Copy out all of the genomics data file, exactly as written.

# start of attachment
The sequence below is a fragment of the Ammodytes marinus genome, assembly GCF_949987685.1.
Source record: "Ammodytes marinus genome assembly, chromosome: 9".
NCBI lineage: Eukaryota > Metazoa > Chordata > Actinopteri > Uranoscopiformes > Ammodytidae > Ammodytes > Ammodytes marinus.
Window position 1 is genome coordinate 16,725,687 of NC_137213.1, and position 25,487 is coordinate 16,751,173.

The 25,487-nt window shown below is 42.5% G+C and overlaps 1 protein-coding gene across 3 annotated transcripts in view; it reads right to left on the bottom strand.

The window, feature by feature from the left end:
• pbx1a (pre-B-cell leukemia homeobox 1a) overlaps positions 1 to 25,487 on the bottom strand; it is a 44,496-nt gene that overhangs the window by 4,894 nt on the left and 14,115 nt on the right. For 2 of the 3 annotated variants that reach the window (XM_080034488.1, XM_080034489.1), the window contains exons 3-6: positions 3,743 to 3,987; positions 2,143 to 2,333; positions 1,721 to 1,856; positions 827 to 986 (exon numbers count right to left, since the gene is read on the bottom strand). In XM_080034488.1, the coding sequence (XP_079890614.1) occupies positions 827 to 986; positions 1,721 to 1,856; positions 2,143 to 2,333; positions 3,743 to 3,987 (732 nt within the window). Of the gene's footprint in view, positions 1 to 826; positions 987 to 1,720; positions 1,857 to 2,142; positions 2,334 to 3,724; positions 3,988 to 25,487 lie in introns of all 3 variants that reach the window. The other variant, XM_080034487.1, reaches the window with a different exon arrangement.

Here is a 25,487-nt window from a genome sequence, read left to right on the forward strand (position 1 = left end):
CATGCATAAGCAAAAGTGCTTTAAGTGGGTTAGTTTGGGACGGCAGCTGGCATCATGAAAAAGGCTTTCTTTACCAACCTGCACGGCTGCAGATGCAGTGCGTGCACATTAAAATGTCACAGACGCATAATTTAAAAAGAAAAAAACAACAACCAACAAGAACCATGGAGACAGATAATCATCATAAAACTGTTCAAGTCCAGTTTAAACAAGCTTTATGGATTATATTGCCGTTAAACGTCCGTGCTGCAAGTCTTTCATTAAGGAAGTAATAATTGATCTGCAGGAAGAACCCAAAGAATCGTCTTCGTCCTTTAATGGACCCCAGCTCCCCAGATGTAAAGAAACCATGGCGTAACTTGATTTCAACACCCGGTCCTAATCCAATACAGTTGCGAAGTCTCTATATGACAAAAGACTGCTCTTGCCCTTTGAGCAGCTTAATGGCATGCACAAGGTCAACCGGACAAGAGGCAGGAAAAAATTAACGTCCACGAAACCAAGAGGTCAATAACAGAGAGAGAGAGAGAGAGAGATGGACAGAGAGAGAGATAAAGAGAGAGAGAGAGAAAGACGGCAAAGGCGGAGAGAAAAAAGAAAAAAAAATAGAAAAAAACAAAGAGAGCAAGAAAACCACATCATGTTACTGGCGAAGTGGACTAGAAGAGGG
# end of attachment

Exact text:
The sequence below is a fragment of the Ammodytes marinus genome, assembly GCF_949987685.1.
Source record: "Ammodytes marinus genome assembly, chromosome: 9".
NCBI lineage: Eukaryota > Metazoa > Chordata > Actinopteri > Uranoscopiformes > Ammodytidae > Ammodytes > Ammodytes marinus.
Window position 1 is genome coordinate 16,725,687 of NC_137213.1, and position 25,487 is coordinate 16,751,173.

The 25,487-nt window shown below is 42.5% G+C and overlaps 1 protein-coding gene across 3 annotated transcripts in view; it reads right to left on the bottom strand.

The window, feature by feature from the left end:
• pbx1a (pre-B-cell leukemia homeobox 1a) overlaps positions 1 to 25,487 on the bottom strand; it is a 44,496-nt gene that overhangs the window by 4,894 nt on the left and 14,115 nt on the right. For 2 of the 3 annotated variants that reach the window (XM_080034488.1, XM_080034489.1), the window contains exons 3-6: positions 3,743 to 3,987; positions 2,143 to 2,333; positions 1,721 to 1,856; positions 827 to 986 (exon numbers count right to left, since the gene is read on the bottom strand). In XM_080034488.1, the coding sequence (XP_079890614.1) occupies positions 827 to 986; positions 1,721 to 1,856; positions 2,143 to 2,333; positions 3,743 to 3,987 (732 nt within the window). Of the gene's footprint in view, positions 1 to 826; positions 987 to 1,720; positions 1,857 to 2,142; positions 2,334 to 3,724; positions 3,988 to 25,487 lie in introns of all 3 variants that reach the window. The other variant, XM_080034487.1, reaches the window with a different exon arrangement.

Here is a 25,487-nt window from a genome sequence, read left to right on the forward strand (position 1 = left end):
CATGCATAAGCAAAAGTGCTTTAAGTGGGTTAGTTTGGGACGGCAGCTGGCATCATGAAAAAGGCTTTCTTTACCAACCTGCACGGCTGCAGATGCAGTGCGTGCACATTAAAATGTCACAGACGCATAATTTAAAAAGAAAAAAACAACAACCAACAAGAACCATGGAGACAGATAATCATCATAAAACTGTTCAAGTCCAGTTTAAACAAGCTTTATGGATTATATTGCCGTTAAACGTCCGTGCTGCAAGTCTTTCATTAAGGAAGTAATAATTGATCTGCAGGAAGAACCCAAAGAATCGTCTTCGTCCTTTAATGGACCCCAGCTCCCCAGATGTAAAGAAACCATGGCGTAACTTGATTTCAACACCCGGTCCTAATCCAATACAGTTGCGAAGTCTCTATATGACAAAAGACTGCTCTTGCCCTTTGAGCAGCTTAATGGCATGCACAAGGTCAACCGGACAAGAGGCAGGAAAAAATTAACGTCCACGAAACCAAGAGGTCAATAACAGAGAGAGAGAGAGAGAGAGATGGACAGAGAGAGAGATAAAGAGAGAGAGAGAGAAAGACGGCAAAGGCGGAGAGAAAAAAGAAAAAAAAATAGAAAAAAACAAAGAGAGCAAGAAAACCACATCATGTTACTGGCGAAGTGGACTAGAAGAGGG